Change Makers

National School Walkout Day

I cried when I heard about the lockdown drills held in my granddaughter’s kindergarten class, picturing these sweet five year olds crowding behind the teacher’s desk to take cover. How much they understand, how sensitive to fear, is as individual as everything else in a classroom of 20. For some it’s as remote and abstract as the “duck and cover” drills were for me in elementary school in the ’50s, crawling under my desk so that nuclear fallout wouldn’t take me down.

March 14 Rosa

A magazine wanted kids to send in “news items” about what’s going on in their neighborhood, school or city, so Rosa made this (at home, not school).

In the world of my making, I prefer the innocence of children who act out fantasies of fairies and witches, orphans and magicians, play that helps them understand and deal with their childhood fears, and the world of adults. My children were privileged to spend much of their early years doing just that. They were able to face their demons head on, evildoers who were soon thwarted and overcome by the brave, strong, and smart children.

Modern children live in a different world, where both intentional and random violence is more of a sad reality, closer to home, lurking somewhere, possibly in your own neighborhood, your school, where you shop, where you see movies. These children don’t walk to school alone, they rarely bike around the neighborhood, they certainly aren’t out playing in the streets.

We tell ourselves, and teach our children, to cower and hide, immobilized by fear. We’re afraid of evil. We’re afraid of shooters. We’re afraid of foreigners, or people of a different color or religion, we’re afraid of Russians, of Iraqis, of nuclear holocaust, of climate change, of deforestation, of the declining fabric of our society and our communities, we’re afraid of named and unnamed threats to our way of life.

This is how draconian laws and political leaders win the day, saying they have answers to our fears, that they know how to put our country and our cities first, that if we just sit down and shut up and let them do the hard thinking, and build walls to keep evil out – then we’ll be safe.

But like Rapunzel in the witch’s castle, we’re growing weary of the lack of change, and are looking for ways to get out of this mess, and ways to help ourselves, and to help others.

Today’s five year olds are not as innocent and sheltered as I, or my children were. I don’t like that children need to be shot at in order to become activists. But children faced with these bare realities are more motivated to do something about a world gone mad. This has certainly happened at Parkland, where the combination of tragedy, a strong educational background in politics and history, the privilege of growing up feeling their own power, along with social media finesse, have armed children for the fight of their lives. And they seem to be taking a good part of the country with them.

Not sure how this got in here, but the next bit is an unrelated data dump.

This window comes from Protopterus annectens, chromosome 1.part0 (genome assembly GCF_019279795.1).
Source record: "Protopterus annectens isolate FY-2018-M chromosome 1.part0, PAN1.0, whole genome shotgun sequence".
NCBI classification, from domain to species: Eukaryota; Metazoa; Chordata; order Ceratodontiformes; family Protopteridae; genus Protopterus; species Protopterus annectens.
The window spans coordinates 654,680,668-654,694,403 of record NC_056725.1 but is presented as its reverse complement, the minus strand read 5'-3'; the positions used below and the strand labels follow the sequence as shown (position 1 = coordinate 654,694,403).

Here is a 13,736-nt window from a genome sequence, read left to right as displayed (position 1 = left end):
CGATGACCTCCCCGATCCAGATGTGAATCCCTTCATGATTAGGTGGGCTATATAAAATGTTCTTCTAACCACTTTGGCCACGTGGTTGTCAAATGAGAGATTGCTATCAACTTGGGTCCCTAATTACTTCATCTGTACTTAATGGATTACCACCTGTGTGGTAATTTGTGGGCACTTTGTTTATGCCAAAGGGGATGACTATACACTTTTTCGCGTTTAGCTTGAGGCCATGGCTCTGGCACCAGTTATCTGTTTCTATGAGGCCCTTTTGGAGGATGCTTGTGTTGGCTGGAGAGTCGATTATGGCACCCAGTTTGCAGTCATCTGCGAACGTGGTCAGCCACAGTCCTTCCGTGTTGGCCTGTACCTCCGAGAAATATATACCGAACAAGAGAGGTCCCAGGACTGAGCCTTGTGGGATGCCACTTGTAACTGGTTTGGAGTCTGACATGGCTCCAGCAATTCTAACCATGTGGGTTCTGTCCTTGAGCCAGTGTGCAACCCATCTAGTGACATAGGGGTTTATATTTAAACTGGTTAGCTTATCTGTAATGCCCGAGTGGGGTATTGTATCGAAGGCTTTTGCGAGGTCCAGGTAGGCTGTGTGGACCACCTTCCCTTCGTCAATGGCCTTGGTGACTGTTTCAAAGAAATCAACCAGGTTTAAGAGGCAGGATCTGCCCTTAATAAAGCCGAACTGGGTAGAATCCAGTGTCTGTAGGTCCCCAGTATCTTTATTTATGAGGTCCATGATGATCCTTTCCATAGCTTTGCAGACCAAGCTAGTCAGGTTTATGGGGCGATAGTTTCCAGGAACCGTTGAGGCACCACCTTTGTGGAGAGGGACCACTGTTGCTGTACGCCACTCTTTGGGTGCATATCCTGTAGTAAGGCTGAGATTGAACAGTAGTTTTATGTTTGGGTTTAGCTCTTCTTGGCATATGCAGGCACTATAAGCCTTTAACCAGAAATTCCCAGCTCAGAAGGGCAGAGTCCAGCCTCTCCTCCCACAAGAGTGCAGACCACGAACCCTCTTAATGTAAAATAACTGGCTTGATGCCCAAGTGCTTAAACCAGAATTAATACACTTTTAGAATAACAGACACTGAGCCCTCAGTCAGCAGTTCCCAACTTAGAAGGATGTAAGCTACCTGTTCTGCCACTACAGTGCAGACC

My daughter was first unhappy and unsure about having to talk with my granddaughter about today’s walk outs and about the various shootings around the country, and about the fear that so many people – mostly other people – live with on a daily basis. She didn’t want to lecture her child about being afraid, and about cowering behind teachers’ desks in order to stay safe. Then the school gave out pointers about how to talk about today’s march, and why it was being organized for such small and unsophisticated humans, and she was able to re-frame the conversation in a way that was empowering for both of them. They talked about ways to be kind to others, what makes her feel safe, and about nonviolent direct action, because they can understand that. She could say that isn’t okay to have to practice like this, and that all over the country people are marching because they feel everyone should be safe every day.

The lesson turned from defense to offense – here is how we can take back our power, here is what people are doing to create a safer environment. Today we march, today we protest, today we elect people who we hope will make changes, and not just promise to protect us with walls or get rid of people who are different.

Here’s something my daughter wrote: “In general I’m not one for preserving innocence for the sake of innocence. The ability to feel safe in their home and school and neighborhood is not something all children get, and I want my children to know that they are safe, to know that all children deserve to feel safe, and to believe that every single one of us has a responsibility to work towards a world where all children feel safe. I think that part of the trauma of lockdown drills are that they teach children that the best way to be safe is to make themselves as small and invisible as possible… with the implication that any opinions and actions that make you noticeable are dangerous. Instead, with this march and the discussions teachers are being asked to have around it, her school is asking Rosa to learn that she is a change-maker, that her actions impact not only her friends and family but her community and the world.”

Call me a bleeding hear liberal, but I cried again as I saw the reports and photos of thousands and thousands of students who walked out of their schools today, whether they were supported or not; the ones that broke down locked gates to get do the walkout (in the Bay Area no less), the signs that said, “Less guns, more kids” or “As a black boy, I hope one I day I have as many rights as a gun.”

Instead of just looking for the helpers, as Mr Rogers comforted us with, they/we are empowered by being the helpers.

Signs

Signs the children made for the march

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